Sleep is one of the most common reasons people seek out cannabis. Short-term relief, however, can come at the expense of some longer term consequences. (Photo credit: Ashton | CC license 2.0)
Emily’s bedtime routine begins with a little weed, smoked on her porch, gazing out at the stars. At the end of a long day waiting tables and attending classes, it’s how she sheds the day’s worries and gets ready for sleep.
“It’s a decompression hour before I go to sleep, almost like a ritual,” she says.
Emily, a 23-year-old living in Portland, Oregon, who asked to use only her first name for privacy, has been smoking cannabis at night for a few years. Before she started this nightly ritual, Emily would often feel anxious before bed, or wake in the middle of the night, worrying. Weed helped.
“I started to like smoking pot at night because it would help me unwind. It would alleviate anxiety and an overactive mind,” she says.
Sleep is one of the most common reasons people seek out cannabis for non-recreational reasons, according to Nicole Bowles, who researches cannabis and sleep at Oregon Health and Sciences University. And as more states move to legalize marijuana, cannabis use overall is getting more common — herbal nightcaps included.
Sleep and substance abuse specialists say they’re concerned about the trend, which leads to long-term, nightly use of the drug.
“There’s some short-term beneficial effects at the expense of some potential long-term detrimental consequences,” says Carrie Cuttler, who researches the mental health impacts of chronic cannabis use at Washington State University.
However, cannabis is still widely perceived as a sleep aid. In a survey of more than 2,500 New England dispensary members, sleep was one of the top reasons why patients sought out medical cannabis, just behind “pain relief.”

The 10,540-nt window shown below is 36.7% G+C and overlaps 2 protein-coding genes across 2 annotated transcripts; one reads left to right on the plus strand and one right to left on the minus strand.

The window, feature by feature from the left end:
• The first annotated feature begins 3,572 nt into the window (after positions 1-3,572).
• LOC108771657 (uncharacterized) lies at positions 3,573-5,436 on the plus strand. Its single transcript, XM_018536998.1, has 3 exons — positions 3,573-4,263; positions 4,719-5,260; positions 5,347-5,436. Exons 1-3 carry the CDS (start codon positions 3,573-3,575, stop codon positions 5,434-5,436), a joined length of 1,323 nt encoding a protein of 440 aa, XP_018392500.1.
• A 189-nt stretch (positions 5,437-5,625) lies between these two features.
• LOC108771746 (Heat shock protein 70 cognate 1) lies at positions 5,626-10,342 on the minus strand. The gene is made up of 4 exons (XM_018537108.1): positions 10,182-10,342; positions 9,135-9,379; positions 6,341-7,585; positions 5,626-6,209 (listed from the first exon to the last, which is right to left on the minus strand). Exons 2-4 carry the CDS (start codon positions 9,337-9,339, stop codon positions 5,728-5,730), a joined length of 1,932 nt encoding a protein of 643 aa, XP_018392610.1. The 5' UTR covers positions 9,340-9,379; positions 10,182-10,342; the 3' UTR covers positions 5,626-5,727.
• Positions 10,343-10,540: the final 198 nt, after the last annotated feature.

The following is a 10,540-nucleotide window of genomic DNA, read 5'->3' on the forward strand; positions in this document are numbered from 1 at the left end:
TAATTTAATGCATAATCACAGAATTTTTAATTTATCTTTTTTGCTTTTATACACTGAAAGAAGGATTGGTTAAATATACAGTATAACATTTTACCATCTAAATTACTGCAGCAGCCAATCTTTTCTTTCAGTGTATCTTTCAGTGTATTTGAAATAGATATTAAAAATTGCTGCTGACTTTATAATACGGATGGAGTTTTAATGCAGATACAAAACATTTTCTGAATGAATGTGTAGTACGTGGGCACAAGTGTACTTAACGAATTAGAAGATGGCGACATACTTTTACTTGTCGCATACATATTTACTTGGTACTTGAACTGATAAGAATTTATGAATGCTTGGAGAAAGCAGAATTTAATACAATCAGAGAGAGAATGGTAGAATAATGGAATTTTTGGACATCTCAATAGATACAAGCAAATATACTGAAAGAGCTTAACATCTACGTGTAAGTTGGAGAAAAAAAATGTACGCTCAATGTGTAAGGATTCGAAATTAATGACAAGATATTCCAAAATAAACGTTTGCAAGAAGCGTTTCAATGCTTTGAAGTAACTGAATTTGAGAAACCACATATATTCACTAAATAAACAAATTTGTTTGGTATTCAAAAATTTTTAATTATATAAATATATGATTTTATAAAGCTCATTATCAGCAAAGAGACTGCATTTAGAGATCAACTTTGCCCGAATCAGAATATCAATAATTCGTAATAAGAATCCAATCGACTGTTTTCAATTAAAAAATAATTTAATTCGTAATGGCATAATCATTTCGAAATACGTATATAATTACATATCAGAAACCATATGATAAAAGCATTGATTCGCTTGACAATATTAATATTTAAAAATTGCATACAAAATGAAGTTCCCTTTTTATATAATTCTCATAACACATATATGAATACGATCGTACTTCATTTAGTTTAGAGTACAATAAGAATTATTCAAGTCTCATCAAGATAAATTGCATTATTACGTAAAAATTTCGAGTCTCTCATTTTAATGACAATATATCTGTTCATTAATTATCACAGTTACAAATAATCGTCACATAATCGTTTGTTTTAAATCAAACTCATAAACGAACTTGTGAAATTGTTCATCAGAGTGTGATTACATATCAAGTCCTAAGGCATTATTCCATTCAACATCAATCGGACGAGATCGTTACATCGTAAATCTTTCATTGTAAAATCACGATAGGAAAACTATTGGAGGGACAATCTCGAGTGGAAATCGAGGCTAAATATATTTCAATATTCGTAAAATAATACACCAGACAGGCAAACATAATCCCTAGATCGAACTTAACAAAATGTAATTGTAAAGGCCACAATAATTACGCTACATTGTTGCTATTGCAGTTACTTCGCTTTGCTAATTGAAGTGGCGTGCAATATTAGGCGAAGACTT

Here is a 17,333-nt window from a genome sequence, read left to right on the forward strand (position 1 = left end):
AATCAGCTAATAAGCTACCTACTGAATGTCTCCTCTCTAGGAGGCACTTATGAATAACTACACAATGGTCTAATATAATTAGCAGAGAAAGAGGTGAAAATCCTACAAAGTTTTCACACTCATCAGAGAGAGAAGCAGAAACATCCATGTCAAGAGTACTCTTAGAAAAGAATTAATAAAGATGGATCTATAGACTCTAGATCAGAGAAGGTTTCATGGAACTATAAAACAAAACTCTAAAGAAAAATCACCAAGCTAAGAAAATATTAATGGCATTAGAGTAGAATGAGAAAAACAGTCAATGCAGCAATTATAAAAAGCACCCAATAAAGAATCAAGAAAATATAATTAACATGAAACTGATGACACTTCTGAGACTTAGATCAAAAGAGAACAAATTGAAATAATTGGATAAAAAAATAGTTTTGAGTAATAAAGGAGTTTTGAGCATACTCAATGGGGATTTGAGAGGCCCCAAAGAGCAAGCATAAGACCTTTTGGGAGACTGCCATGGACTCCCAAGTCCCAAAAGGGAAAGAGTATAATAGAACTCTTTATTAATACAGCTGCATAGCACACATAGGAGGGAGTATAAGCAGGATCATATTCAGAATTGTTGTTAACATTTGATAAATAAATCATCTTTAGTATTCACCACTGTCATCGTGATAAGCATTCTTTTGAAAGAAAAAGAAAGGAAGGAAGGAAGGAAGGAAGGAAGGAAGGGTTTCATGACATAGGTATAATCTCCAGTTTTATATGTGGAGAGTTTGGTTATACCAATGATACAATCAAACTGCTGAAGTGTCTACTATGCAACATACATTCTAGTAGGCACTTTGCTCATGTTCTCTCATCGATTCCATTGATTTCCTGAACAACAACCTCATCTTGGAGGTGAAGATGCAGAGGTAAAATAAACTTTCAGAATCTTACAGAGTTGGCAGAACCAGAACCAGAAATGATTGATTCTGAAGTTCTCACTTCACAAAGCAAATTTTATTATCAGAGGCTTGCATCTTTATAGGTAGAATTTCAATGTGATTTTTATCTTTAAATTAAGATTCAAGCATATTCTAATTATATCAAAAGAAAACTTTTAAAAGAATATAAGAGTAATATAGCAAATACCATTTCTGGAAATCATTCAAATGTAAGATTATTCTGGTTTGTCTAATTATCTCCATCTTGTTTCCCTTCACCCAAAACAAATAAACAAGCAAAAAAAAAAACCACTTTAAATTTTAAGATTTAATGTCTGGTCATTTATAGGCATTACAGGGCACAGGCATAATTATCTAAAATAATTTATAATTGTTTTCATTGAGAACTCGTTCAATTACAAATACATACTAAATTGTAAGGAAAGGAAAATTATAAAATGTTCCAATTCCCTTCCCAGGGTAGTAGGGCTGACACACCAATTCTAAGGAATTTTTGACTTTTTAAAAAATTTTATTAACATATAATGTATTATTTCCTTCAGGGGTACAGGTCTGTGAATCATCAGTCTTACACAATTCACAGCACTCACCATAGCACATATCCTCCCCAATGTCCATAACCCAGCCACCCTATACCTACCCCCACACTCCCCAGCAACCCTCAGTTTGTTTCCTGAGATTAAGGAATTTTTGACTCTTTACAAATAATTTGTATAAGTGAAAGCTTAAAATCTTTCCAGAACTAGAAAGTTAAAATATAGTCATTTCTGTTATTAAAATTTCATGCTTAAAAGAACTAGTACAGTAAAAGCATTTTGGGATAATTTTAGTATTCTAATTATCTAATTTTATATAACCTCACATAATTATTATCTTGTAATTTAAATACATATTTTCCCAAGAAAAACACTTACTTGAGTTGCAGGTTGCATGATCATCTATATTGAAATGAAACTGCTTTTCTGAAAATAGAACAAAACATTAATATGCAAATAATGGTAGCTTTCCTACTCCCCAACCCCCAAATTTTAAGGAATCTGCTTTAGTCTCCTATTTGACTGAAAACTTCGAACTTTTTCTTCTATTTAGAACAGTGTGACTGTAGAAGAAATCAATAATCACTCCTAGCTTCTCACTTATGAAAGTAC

The abundance of information and misinformation on the web is part of the reason behind this growing perception, according to Bowles. Sites publishing information and news on cannabis began springing up in recent years as more states opted to legalize. Leafly is one of the largest of these cannabis sites, with 15 million monthly visitors. It readily recommends hundreds of strains of cannabis for sleep and even calls marijuana “a well-known insomnia aid in the cannabis community.”
“We don’t have the research to back those claims at all,” says Bowles.
It’s hard to distinguish where information on the web comes from, and whether it’s evidence-based, she says. For instance, sites like Leafly are crowdsourced — meaning users who may or may not have expertise submit the reviews and articles.
But it’s not just the internet contributing to this perception. Dispensaries themselves are also recommending cannabis as a sleep aid.
In the state of New York, for example, insomnia is not a qualifying condition for medical marijuana. Still, says Sang Choi, a pharmacist at New York City-based dispensary, Etain, many patients she sees suffer from insomnia in addition to their qualifying condition, and come to the dispensary for help with both issues.
“We know that [cannabis] can help with sleep issues,” Choi says. “Our patients tell us that they’ve gotten really good sleep at night.”
Choi notes some of the improvement in sleep she sees is due to pain reduction. But she also adds that cannabis “helps restore a natural sleep cycle,” an assertion that Leafly has also made. This claim is more dubious.
Cannabis does make users feel sleepy and relaxed — that’s one of the drug’s main side effects, according to The Mayo Clinic. But does that mean the drug is actually improving sleep? Not necessarily, says Rubin Naiman, a sleep and dream specialist at The University of Arizona’s Center for Integrative Medicine.
“Certainly, cannabis can help you fall asleep,” he says, but that sleep isn’t necessarily good “just because your eyes are closed and you’re unconscious.”
There is some evidence that cannabis helps users fall asleep more quickly. However, other studies suggest the effect is largely subjective. A 1973 study found participants with insomnia given a high dose of cannabis fell asleep in 54 minutes — less time compared to participants given a placebo. However, data for the study was self-reported.